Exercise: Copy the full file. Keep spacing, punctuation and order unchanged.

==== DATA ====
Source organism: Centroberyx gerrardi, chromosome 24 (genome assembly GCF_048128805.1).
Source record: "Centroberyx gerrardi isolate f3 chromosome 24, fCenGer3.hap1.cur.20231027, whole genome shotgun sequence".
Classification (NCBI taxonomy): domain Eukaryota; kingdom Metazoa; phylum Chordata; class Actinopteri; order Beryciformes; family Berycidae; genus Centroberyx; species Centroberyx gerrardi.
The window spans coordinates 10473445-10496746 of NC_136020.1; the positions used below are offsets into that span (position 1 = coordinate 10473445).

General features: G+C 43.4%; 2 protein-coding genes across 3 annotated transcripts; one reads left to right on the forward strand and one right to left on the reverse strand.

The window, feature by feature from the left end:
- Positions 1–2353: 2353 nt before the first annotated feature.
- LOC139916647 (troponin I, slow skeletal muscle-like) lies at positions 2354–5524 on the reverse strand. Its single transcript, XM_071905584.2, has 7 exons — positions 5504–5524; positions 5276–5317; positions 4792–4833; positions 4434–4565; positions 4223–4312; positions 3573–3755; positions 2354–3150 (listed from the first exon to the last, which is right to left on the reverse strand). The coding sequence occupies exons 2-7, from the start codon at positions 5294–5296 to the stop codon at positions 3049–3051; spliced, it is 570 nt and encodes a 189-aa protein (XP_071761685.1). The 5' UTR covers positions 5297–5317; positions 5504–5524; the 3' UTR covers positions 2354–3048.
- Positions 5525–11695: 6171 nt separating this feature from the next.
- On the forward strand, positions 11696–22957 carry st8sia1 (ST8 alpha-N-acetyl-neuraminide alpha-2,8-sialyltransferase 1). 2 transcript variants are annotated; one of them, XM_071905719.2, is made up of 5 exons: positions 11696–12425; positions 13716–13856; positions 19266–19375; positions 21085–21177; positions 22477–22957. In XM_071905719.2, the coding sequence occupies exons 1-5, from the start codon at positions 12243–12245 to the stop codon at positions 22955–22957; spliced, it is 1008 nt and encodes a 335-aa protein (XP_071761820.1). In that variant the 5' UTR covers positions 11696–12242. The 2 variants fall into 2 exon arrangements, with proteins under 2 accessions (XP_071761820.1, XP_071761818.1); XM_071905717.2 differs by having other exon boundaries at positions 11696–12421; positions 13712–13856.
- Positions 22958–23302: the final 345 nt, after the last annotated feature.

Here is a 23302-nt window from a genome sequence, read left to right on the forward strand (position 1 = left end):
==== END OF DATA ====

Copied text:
Source organism: Centroberyx gerrardi, chromosome 24 (genome assembly GCF_048128805.1).
Source record: "Centroberyx gerrardi isolate f3 chromosome 24, fCenGer3.hap1.cur.20231027, whole genome shotgun sequence".
Classification (NCBI taxonomy): domain Eukaryota; kingdom Metazoa; phylum Chordata; class Actinopteri; order Beryciformes; family Berycidae; genus Centroberyx; species Centroberyx gerrardi.
The window spans coordinates 10473445-10496746 of NC_136020.1; the positions used below are offsets into that span (position 1 = coordinate 10473445).

General features: G+C 43.4%; 2 protein-coding genes across 3 annotated transcripts; one reads left to right on the forward strand and one right to left on the reverse strand.

The window, feature by feature from the left end:
- Positions 1–2353: 2353 nt before the first annotated feature.
- LOC139916647 (troponin I, slow skeletal muscle-like) lies at positions 2354–5524 on the reverse strand. Its single transcript, XM_071905584.2, has 7 exons — positions 5504–5524; positions 5276–5317; positions 4792–4833; positions 4434–4565; positions 4223–4312; positions 3573–3755; positions 2354–3150 (listed from the first exon to the last, which is right to left on the reverse strand). The coding sequence occupies exons 2-7, from the start codon at positions 5294–5296 to the stop codon at positions 3049–3051; spliced, it is 570 nt and encodes a 189-aa protein (XP_071761685.1). The 5' UTR covers positions 5297–5317; positions 5504–5524; the 3' UTR covers positions 2354–3048.
- Positions 5525–11695: 6171 nt separating this feature from the next.
- On the forward strand, positions 11696–22957 carry st8sia1 (ST8 alpha-N-acetyl-neuraminide alpha-2,8-sialyltransferase 1). 2 transcript variants are annotated; one of them, XM_071905719.2, is made up of 5 exons: positions 11696–12425; positions 13716–13856; positions 19266–19375; positions 21085–21177; positions 22477–22957. In XM_071905719.2, the coding sequence occupies exons 1-5, from the start codon at positions 12243–12245 to the stop codon at positions 22955–22957; spliced, it is 1008 nt and encodes a 335-aa protein (XP_071761820.1). In that variant the 5' UTR covers positions 11696–12242. The 2 variants fall into 2 exon arrangements, with proteins under 2 accessions (XP_071761820.1, XP_071761818.1); XM_071905717.2 differs by having other exon boundaries at positions 11696–12421; positions 13712–13856.
- Positions 22958–23302: the final 345 nt, after the last annotated feature.

Here is a 23302-nt window from a genome sequence, read left to right on the forward strand (position 1 = left end):